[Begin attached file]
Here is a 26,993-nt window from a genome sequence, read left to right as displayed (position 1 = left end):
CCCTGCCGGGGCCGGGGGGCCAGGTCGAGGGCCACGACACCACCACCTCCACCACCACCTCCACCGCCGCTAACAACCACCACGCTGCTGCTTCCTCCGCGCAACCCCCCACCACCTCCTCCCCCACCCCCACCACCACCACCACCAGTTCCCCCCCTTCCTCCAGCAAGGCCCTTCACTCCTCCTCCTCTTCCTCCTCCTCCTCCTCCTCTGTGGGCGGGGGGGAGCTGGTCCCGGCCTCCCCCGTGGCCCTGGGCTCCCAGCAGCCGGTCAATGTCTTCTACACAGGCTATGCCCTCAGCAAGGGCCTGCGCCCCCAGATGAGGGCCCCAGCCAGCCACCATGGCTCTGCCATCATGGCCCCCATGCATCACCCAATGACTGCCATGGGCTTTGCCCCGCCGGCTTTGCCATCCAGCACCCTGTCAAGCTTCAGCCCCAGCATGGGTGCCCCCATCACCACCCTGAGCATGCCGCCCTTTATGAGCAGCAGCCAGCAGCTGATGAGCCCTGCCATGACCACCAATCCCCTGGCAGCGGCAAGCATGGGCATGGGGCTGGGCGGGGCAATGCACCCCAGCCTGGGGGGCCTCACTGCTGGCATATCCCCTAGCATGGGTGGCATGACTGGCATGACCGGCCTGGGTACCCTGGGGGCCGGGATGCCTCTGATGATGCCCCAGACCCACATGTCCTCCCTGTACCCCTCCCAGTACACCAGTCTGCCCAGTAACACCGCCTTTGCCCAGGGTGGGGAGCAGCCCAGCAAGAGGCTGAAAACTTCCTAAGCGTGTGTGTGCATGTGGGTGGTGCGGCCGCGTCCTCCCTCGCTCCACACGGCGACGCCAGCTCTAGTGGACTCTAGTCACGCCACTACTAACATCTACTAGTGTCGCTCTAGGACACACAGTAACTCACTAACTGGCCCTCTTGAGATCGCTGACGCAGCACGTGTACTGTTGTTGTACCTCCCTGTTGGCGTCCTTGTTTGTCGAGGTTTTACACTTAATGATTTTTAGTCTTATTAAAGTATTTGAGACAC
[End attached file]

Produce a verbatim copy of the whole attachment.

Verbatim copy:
Here is a 26,993-nt window from a genome sequence, read left to right as displayed (position 1 = left end):
CCCTGCCGGGGCCGGGGGGCCAGGTCGAGGGCCACGACACCACCACCTCCACCACCACCTCCACCGCCGCTAACAACCACCACGCTGCTGCTTCCTCCGCGCAACCCCCCACCACCTCCTCCCCCACCCCCACCACCACCACCACCAGTTCCCCCCCTTCCTCCAGCAAGGCCCTTCACTCCTCCTCCTCTTCCTCCTCCTCCTCCTCCTCTGTGGGCGGGGGGGAGCTGGTCCCGGCCTCCCCCGTGGCCCTGGGCTCCCAGCAGCCGGTCAATGTCTTCTACACAGGCTATGCCCTCAGCAAGGGCCTGCGCCCCCAGATGAGGGCCCCAGCCAGCCACCATGGCTCTGCCATCATGGCCCCCATGCATCACCCAATGACTGCCATGGGCTTTGCCCCGCCGGCTTTGCCATCCAGCACCCTGTCAAGCTTCAGCCCCAGCATGGGTGCCCCCATCACCACCCTGAGCATGCCGCCCTTTATGAGCAGCAGCCAGCAGCTGATGAGCCCTGCCATGACCACCAATCCCCTGGCAGCGGCAAGCATGGGCATGGGGCTGGGCGGGGCAATGCACCCCAGCCTGGGGGGCCTCACTGCTGGCATATCCCCTAGCATGGGTGGCATGACTGGCATGACCGGCCTGGGTACCCTGGGGGCCGGGATGCCTCTGATGATGCCCCAGACCCACATGTCCTCCCTGTACCCCTCCCAGTACACCAGTCTGCCCAGTAACACCGCCTTTGCCCAGGGTGGGGAGCAGCCCAGCAAGAGGCTGAAAACTTCCTAAGCGTGTGTGTGCATGTGGGTGGTGCGGCCGCGTCCTCCCTCGCTCCACACGGCGACGCCAGCTCTAGTGGACTCTAGTCACGCCACTACTAACATCTACTAGTGTCGCTCTAGGACACACAGTAACTCACTAACTGGCCCTCTTGAGATCGCTGACGCAGCACGTGTACTGTTGTTGTACCTCCCTGTTGGCGTCCTTGTTTGTCGAGGTTTTACACTTAATGATTTTTAGTCTTATTAAAGTATTTGAGACAC